Substance use prevention is a critical issue in Middle Tennessee, as it is across the country. Coalitions for substance use prevention work to reduce dependence on harmful and potentially lethal substances, such as prescription drugs, alcohol and tobacco. Adverse childhood experiences (ACEs) and childhood toxic stress are associated with an increased risk of substance abuse. Primary care providers in rural areas can play a key role in addressing substance use through screening to identify patients suffering from substance use disorder (SUD), encouraging them to seek treatment and referring them to appropriate treatment services.
The consequences of substance abuse can be far-reaching. People who are dependent on drugs may commit property crimes to obtain money to buy drugs, while participation in drug-related crimes often puts people in situations where other crimes are likely to be committed. In addition, substance use disorders can lead to an increase in illegal activities and have consequences for physical and social health, such as poor academic performance, worse health status, changes in brain structure, and an increased risk of death from overdose and suicide. The Tennessee Prevention Network (TPN) is comprised of 19 agencies in Tennessee that provide substance abuse prevention education.
The mission of the Tennessee Prevention Alliance (PAT) is to inform and advocate for alcohol safety, substance abuse prevention, and public health policies among Tennesseans and legislators. The Center for Substance Abuse Prevention (CSAP) of the SAMHSA aims to develop comprehensive systems through national leadership in the development of policies, programs and services to prevent the occurrence of substance abuse. The TDMHSAS receives a global grant for the prevention and treatment of substance abuse from the federal government to provide services and activities to support prevention, treatment and recovery to people who are at risk of suffering from or who have a substance abuse problem. In order to effectively support individuals affected by substance abuse in Middle Tennessee, it is important to prioritize funding and training for programs and oversight that are based on brain science evidence on addiction.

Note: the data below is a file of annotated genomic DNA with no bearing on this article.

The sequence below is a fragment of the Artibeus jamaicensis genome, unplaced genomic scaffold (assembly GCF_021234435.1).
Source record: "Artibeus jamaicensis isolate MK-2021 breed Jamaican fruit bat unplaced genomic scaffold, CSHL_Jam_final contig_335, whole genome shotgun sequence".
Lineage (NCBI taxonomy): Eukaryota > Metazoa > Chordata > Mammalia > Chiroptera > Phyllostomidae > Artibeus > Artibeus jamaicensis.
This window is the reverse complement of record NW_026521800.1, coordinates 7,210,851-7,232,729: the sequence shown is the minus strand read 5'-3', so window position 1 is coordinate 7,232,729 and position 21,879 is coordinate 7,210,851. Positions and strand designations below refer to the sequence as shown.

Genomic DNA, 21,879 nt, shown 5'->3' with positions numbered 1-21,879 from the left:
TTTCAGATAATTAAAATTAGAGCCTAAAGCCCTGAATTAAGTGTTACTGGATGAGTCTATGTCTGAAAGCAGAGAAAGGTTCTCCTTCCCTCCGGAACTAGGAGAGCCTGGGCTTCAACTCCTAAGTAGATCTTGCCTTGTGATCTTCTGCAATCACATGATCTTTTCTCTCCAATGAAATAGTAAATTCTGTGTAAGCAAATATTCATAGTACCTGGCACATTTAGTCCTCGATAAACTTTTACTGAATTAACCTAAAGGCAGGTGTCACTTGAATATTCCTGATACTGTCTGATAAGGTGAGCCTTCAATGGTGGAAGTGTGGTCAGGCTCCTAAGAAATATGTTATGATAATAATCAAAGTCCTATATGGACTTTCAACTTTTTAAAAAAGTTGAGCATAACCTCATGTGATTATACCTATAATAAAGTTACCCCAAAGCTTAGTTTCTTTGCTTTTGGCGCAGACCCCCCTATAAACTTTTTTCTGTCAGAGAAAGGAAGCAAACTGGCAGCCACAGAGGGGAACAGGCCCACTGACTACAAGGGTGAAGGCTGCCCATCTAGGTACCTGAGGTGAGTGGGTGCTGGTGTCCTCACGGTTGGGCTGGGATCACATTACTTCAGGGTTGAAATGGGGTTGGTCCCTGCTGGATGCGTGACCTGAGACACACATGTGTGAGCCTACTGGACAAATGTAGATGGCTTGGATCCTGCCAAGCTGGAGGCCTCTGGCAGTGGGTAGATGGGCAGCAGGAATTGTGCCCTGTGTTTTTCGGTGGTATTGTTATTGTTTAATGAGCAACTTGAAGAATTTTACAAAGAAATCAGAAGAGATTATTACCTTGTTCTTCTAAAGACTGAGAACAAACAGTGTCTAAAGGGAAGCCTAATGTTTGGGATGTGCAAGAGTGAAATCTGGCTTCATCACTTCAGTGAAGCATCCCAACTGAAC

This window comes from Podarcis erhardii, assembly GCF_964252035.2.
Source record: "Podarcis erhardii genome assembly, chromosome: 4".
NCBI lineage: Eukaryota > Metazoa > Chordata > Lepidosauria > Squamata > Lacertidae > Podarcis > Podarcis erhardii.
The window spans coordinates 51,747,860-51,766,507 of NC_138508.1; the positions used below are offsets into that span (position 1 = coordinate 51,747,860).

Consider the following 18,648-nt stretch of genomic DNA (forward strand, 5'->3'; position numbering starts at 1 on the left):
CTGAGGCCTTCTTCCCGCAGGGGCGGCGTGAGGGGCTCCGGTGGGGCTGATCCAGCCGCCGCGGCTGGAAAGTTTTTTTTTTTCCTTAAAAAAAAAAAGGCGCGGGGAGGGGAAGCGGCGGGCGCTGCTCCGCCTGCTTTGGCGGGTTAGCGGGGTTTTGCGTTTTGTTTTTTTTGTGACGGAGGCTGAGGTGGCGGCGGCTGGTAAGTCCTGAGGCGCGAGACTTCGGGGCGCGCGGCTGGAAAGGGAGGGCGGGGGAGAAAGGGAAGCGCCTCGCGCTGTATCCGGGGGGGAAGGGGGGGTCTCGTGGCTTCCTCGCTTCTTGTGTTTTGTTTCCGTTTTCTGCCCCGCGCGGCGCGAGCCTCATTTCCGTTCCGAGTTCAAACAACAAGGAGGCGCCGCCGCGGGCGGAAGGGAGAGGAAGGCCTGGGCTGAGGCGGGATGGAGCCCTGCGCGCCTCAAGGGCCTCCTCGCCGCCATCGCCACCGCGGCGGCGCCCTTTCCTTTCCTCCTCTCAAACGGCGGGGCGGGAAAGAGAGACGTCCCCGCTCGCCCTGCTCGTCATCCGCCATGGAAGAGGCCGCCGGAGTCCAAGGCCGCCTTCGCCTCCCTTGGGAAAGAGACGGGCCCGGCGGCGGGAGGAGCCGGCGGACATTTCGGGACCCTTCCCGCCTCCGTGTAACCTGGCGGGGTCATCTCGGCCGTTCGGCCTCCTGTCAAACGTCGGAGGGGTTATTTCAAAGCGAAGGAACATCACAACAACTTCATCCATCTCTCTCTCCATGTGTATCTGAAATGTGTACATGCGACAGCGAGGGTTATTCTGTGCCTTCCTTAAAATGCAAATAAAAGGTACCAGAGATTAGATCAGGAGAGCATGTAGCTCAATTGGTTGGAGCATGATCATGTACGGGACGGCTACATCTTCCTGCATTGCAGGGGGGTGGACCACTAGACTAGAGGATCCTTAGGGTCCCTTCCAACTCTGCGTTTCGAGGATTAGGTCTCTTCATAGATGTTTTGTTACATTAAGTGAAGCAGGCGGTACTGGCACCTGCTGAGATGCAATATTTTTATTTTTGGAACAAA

This will help guide decision-making and provide community alternatives to prevent people from being incarcerated. Rural religious and church organizations can also play an important role in promoting substance use prevention. In addition, Brenda Gadd is the president of Rethink Public Strategies, a women-owned public affairs firm that brings experience in achieving results in the development and implementation of strategic promotion at all levels of government. For a step-by-step guide on how to implement a substance use treatment program in rural areas, see the toolkit for the prevention and treatment of substance use disorders in rural areas.
Substance abuse prevention certification is a basic standard for professional competence in the field of prevention. In addition, he supported research faculty on topics ranging from prescription drug policy to Medicaid policy in Tennessee.